The inexplicable silence of God
We long to know God’s plan for our lives. We dream of the day when God reveals his plan to us, romanticizing the dramatic call and our brave “yes”. These dreams come from our desires to be chosen and wanted. We need to know that we have a purpose, and we are anxious to find out what it is.
Likewise, Mary knew that God had a plan for her. In her patience and gentleness, Mary trusted in the Lord’s perfect timing. She probably never expected that he would reveal his will through an angel, and she probably never dreamed of being the Mother of God. Regardless Mary didn’t just say yes, she said “let it be done”. She accepted God’s plan for her completely, wholeheartedly, and without reserving anything.
Let us contemplate and imitate Mary this Christmas. First, we wholeheartedly submit to the fact “God has a plan for me”. This also entails that whatever we have been planning for ourselves, must be abandoned. This act of surrender shows to God that we are letting him take complete control of our lives.
Next, we have to be “patient and gentle”, this means believing in “God’s timing” and not following our own schedule.
Then comes to expect the unexpected “…she probably never dreamed of being the Mother of God”. When you surrender completely, you have to give in, knowing that God works in unpredictable ways you must be open-minded to his will.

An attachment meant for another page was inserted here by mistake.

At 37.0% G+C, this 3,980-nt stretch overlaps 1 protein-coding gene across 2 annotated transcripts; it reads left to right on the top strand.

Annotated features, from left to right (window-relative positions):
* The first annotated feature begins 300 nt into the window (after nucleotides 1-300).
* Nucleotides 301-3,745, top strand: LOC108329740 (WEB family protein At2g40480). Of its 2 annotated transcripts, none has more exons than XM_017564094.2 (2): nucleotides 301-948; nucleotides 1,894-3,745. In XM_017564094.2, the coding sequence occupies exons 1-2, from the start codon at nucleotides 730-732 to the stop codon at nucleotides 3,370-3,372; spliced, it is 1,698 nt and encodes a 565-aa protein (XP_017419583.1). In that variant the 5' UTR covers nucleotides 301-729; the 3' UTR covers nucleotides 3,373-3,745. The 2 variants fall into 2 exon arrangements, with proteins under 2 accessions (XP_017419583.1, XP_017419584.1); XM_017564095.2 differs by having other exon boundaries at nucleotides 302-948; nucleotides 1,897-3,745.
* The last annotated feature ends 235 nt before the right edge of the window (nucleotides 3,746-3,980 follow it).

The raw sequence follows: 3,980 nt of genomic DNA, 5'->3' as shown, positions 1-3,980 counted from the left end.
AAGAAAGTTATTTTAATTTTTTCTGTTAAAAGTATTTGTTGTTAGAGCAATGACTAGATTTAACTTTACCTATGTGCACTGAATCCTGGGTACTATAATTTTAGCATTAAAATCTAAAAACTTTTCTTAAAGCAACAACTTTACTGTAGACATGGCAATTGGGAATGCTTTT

Last of all “…Mary didn’t just say yes, she said “let it be done”, this is where your faith surmounts all doubt. And courage must take place. This is why we don’t just submit instead we submit wholeheartedly, in other words submitting without any reservations.
At this point some of us might be thinking ‘I have tried in vain to hear God, but he remains silent.’
Dear friend it’s difficult to hear God calling us when we’re preoccupied by what we own. Our materialistic nature tends to distract us from God and our relationship with him. Fortunately, we can curb our cupidity by simple living. As we take on simple living and empty our lives of clutter, we have more space for God. When we’re feeling empty, instead of wanting more stuff, we can emulate Mary. Hence, we remain open to God so that we listen to and be receptive of his plans for us.
This fourth Sunday of Advent we light all the candles symbolizing hope, faith, joy and peace. The progressive lighting of the candles symbolizes the expectation and hope surrounding our Lord’s first coming into the world and the anticipation of His second coming to judge the living and the dead.
Let us pray:
“O Lord, stir up Thy power, we pray Thee, and come; and with great might help us, that with the help of Thy grace, Thy merciful forgiveness may hasten what our sins impede. Who livest and reignest forever. Amen.”